C H A P T E R 1 • P A R T 5
Screech … one, two three and … SLAM!
Tyler bolted through the screen door and into the kitchen.
“Look, Mommy, it’s dead!”
“What’s dead, Honey?” Betty pulled Mr. Coffee from his resting place and filled her cup. Then she turned. And there was Tyler. She coughed over a laugh: It was the sight of barely five-year-old Tyler, sad eyes; extended hand pressing upward.
“My ant. My poor and is dead!”
Betty could see it; she thought. A tiny black dot of Tyler’s pet ant lay lifeless in his small hand.
“Well,” she paused to think, “just throw it away. We’ll find you a new ant.”
“No can do!” Randy’s slippers shuffled into the kitchen. He popped open the fridge door and recovered two large eggs in his right hand. “We’ll have a proper burial. A funeral!” He pointed his eggs at Tyler. “No kid of mine… Where’s the skillet, Hon?”
“It’s in the Captain Crunch cereal box, Daddy.” Mary Kay jammed a spoon in her mouth, and leaned her elbows on the red and white-checkered table. Sure enough, lying on the kitchen table, was the handle of the skillet poking out of the box.
“What’s that speck on the Captain’s nose?” With handle in hand, Randy pulled the box near for a closer look.
“R.J. used it to swat a…” Mary Kay looked at Tyler. Oops. She said nothing more.
“Front door, Daddy.” Randy really didn’t need Mary Kay’s instruction. It was obvious.
Betty peered out the kitchen window. Pastor Barnett’s purple Volvo was parked at the end of the drive; engine still running. “It’s the preacher,” she advised.
“Hey, great timing!” Randy headed for the door.
Great timing? Betty shuffled her blond hair with one hand, then glanced at the red digits flashing on the microwave. It would be 8 a.m. in three minutes.
“Mornin’!” Pastor Barnett’s booming baritone voice welcomed Randy as he opened the door. His flowing black bathrobe made him look more like a monk with wet hair than a financial advisor. The preacher didn’t seem to mind. He always appreciated Randy’s firm handshake and so he extended his hand for the usual warm greeting. Instead he got two raw eggs. Fortunately, Randy’s towel was still dangling from his shoulders.
“Did you ask ‘im, Daddy?” Randy wiped his hand on his terricloth robe. He didn’t hear Tyler approaching.
“Ask him what, Buddy?”
“Ask him about the funeral? If Pastor would preach the funeral?”
“Oh!” a genuine look of concern graced the pastor’s countenance. “Someone pass away? I’m so sorry!”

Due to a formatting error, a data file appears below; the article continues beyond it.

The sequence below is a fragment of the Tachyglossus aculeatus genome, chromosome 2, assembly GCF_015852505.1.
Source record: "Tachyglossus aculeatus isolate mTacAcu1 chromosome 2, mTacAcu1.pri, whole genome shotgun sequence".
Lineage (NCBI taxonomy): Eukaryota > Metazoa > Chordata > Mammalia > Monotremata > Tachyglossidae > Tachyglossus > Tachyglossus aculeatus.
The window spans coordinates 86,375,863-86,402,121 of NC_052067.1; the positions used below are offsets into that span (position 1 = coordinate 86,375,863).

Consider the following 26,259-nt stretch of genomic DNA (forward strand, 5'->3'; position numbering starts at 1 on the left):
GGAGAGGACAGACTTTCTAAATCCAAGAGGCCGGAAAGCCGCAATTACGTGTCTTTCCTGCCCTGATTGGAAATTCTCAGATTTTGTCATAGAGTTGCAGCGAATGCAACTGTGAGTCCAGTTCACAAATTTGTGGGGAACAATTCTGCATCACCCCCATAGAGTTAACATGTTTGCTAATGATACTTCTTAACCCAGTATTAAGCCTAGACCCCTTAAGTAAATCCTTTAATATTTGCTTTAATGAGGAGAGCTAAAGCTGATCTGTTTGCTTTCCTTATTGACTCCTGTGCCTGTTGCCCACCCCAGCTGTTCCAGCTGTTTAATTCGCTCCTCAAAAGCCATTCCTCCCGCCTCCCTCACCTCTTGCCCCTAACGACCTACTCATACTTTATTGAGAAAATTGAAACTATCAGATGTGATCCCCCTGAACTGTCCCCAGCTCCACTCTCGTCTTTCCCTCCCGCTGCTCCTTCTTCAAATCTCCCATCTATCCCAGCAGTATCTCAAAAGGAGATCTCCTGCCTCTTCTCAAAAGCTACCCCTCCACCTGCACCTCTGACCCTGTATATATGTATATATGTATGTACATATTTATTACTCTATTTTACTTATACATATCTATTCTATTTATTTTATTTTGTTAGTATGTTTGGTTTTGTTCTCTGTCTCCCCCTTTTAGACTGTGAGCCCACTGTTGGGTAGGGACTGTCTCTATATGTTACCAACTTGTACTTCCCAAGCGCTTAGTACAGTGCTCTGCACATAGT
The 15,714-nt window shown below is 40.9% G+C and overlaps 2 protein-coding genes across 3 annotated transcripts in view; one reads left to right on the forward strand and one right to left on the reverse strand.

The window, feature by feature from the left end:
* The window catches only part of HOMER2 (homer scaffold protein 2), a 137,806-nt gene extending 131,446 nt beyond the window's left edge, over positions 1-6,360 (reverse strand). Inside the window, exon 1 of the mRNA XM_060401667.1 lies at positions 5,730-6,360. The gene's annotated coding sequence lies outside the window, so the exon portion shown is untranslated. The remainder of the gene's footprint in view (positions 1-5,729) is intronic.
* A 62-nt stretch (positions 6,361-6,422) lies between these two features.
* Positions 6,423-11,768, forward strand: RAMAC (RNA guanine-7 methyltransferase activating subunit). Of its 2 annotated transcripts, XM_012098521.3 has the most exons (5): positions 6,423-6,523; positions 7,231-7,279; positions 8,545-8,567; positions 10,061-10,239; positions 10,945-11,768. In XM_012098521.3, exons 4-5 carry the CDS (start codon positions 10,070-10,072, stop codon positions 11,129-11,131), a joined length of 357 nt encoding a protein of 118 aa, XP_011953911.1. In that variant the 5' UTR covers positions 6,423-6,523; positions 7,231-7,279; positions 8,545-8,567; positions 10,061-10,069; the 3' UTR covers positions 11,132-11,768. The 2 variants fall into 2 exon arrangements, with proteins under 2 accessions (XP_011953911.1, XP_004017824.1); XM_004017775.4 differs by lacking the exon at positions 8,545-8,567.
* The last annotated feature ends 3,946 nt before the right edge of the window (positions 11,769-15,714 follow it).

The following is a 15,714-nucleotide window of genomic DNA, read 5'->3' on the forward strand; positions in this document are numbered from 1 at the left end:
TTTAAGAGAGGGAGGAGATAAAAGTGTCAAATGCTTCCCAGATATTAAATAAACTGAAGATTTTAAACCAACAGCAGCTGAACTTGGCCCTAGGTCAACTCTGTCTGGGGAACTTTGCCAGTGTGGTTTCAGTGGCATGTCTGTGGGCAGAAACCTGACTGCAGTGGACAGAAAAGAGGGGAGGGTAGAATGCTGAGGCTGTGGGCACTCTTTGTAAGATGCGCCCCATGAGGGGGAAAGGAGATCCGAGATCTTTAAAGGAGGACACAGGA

“My ant died,” Tyler offered.
“Your aunt! Oh, my. And when did this happen?” The pastor looked to Randy. Tyler answered instead.
“Jus’ last night. Will you preach the funeral?”
“Have a seat, Preacher.” Randy raised his eggy hand toward the sofa in the living room.
“So, what side of the family was the departed on?” the preacher asked as he settled back in the cushions.
Tyler thought for a moment. He found his ant in the side yard. That’s where his mother had her flower garden. So he answered, “Mommy’s side.”
By now the pastor had become accustomed to speaking with Tyler. “And what was her name?”
Tyler looked a bit puzzled, and, for a brief moment, gazed at the ceiling. It had never occurred to him that ants could have a name, let alone a gender. But the pastor did say, “her,” and so Tyler decided to give his dead ant a name.
“Matilda,” he offered. “My poor, dead ant. Matilda.”
“Aunt Matilda,” the pastor whispered respectfully.
“Did she live nearby?”
“She lived on the back porch,” Tyler explained. “Daddy wouldn’t let her in the house cause she kept runnin’ around and getting’ into the food and stuff. Daddy made her stay on the back porch.”
Randy covered his smile with his towel, and eased back in his chair to enjoy the conversation.
“And where will the funeral be conducted,” the preacher looked to Randy. “At Krogen’s Funeral Home, I suppose.”
“Nope!” Tyler interrupted. “Daddy gonna bury my dead ant Matilda in the back yard.”
The pastor was astonished, but considered he was conversing with a kindergartner.
“And how did Aunt Matilda die?” The pastor was careful to ask in a low tone. He had learned that sudden deaths were more traumatic than long illnesses. “Was it expected? A disease of some sort?”
“Nope!” Tyler said again. Then he stared back toward the kitchen. “It’s a secret. Nobody’s s’posed to know. Okay. I’ll tell ya’. R.J. whopped her in the head with a skillet. But nobody thinks I know ‘bout it. But I saw him last night. He whopped her hard with the skillet.”
The pastor’s eyes became rather … wide.
“Killed by R.J.?” It was hard for the preacher to imagine. R.J. was only ten years old. “Surely, you’re not saying R.J. killed your Aunt Matilda?”
“Okay,” Tyler conceded. “We’ll just call ‘im Captain Crunch. And we’re gonna bury her in the back yard today. Will you preach the funeral?” His eyes were passionate.
“Sure he will!” Randy finally broke into the conversation. “Come back about noon, if you can, Pastor. That’ll give me time to dig the hole.”
“You’re not serious?” A sheepish grin crossed the pastor’s face. He sensed from Randy’s expression that something was askew.
“Well, it’s that or flush her down the toilet.” Randy smiled broadly and stood to follow Pastor Barnett back to the front door.
Just as the preacher was crossing the threshold, Randy said, “Ant. A.N.T. Ant. Not A.U.N.T.”
The preacher looked back at Randy, and teased him with a shake of the head — and his fore-finger. “I should’ve known. See you at noon.” The door closed.
“Randy,” Ellen called, “Your eggs are done!” Father and son returned to the kitchen.
“So what did he want?” Ellen wondered, dishing Randy’s eggs onto a plate.
“He didn’t say.”
[ to be CONTINUED next week ]
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© Copyright, 2004 – Kenny Paul Clarkson